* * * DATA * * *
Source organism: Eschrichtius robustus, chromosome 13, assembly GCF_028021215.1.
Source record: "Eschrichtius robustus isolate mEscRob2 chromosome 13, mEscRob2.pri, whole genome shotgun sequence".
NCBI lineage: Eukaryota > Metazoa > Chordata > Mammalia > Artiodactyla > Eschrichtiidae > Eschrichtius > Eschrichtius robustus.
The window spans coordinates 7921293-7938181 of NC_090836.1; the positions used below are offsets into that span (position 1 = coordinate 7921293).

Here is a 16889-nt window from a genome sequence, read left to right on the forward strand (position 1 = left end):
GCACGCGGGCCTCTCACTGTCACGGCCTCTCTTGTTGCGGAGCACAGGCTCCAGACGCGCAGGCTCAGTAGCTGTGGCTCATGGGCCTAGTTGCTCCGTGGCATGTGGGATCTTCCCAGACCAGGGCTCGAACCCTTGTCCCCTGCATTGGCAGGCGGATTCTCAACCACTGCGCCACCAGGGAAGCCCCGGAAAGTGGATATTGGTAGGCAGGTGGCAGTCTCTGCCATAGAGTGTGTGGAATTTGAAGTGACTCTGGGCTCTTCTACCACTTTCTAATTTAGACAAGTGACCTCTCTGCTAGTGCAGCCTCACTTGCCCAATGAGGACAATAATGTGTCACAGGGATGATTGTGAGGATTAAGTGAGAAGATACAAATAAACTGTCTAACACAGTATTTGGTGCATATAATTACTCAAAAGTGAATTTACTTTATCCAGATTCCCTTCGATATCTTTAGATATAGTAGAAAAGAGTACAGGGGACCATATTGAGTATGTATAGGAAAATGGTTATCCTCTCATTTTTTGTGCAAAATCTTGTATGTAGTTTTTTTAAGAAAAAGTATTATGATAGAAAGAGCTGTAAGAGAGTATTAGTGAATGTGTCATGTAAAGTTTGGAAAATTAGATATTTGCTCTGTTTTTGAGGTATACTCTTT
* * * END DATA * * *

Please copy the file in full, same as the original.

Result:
Source organism: Eschrichtius robustus, chromosome 13, assembly GCF_028021215.1.
Source record: "Eschrichtius robustus isolate mEscRob2 chromosome 13, mEscRob2.pri, whole genome shotgun sequence".
NCBI lineage: Eukaryota > Metazoa > Chordata > Mammalia > Artiodactyla > Eschrichtiidae > Eschrichtius > Eschrichtius robustus.
The window spans coordinates 7921293-7938181 of NC_090836.1; the positions used below are offsets into that span (position 1 = coordinate 7921293).

Here is a 16889-nt window from a genome sequence, read left to right on the forward strand (position 1 = left end):
GCACGCGGGCCTCTCACTGTCACGGCCTCTCTTGTTGCGGAGCACAGGCTCCAGACGCGCAGGCTCAGTAGCTGTGGCTCATGGGCCTAGTTGCTCCGTGGCATGTGGGATCTTCCCAGACCAGGGCTCGAACCCTTGTCCCCTGCATTGGCAGGCGGATTCTCAACCACTGCGCCACCAGGGAAGCCCCGGAAAGTGGATATTGGTAGGCAGGTGGCAGTCTCTGCCATAGAGTGTGTGGAATTTGAAGTGACTCTGGGCTCTTCTACCACTTTCTAATTTAGACAAGTGACCTCTCTGCTAGTGCAGCCTCACTTGCCCAATGAGGACAATAATGTGTCACAGGGATGATTGTGAGGATTAAGTGAGAAGATACAAATAAACTGTCTAACACAGTATTTGGTGCATATAATTACTCAAAAGTGAATTTACTTTATCCAGATTCCCTTCGATATCTTTAGATATAGTAGAAAAGAGTACAGGGGACCATATTGAGTATGTATAGGAAAATGGTTATCCTCTCATTTTTTGTGCAAAATCTTGTATGTAGTTTTTTTAAGAAAAAGTATTATGATAGAAAGAGCTGTAAGAGAGTATTAGTGAATGTGTCATGTAAAGTTTGGAAAATTAGATATTTGCTCTGTTTTTGAGGTATACTCTTT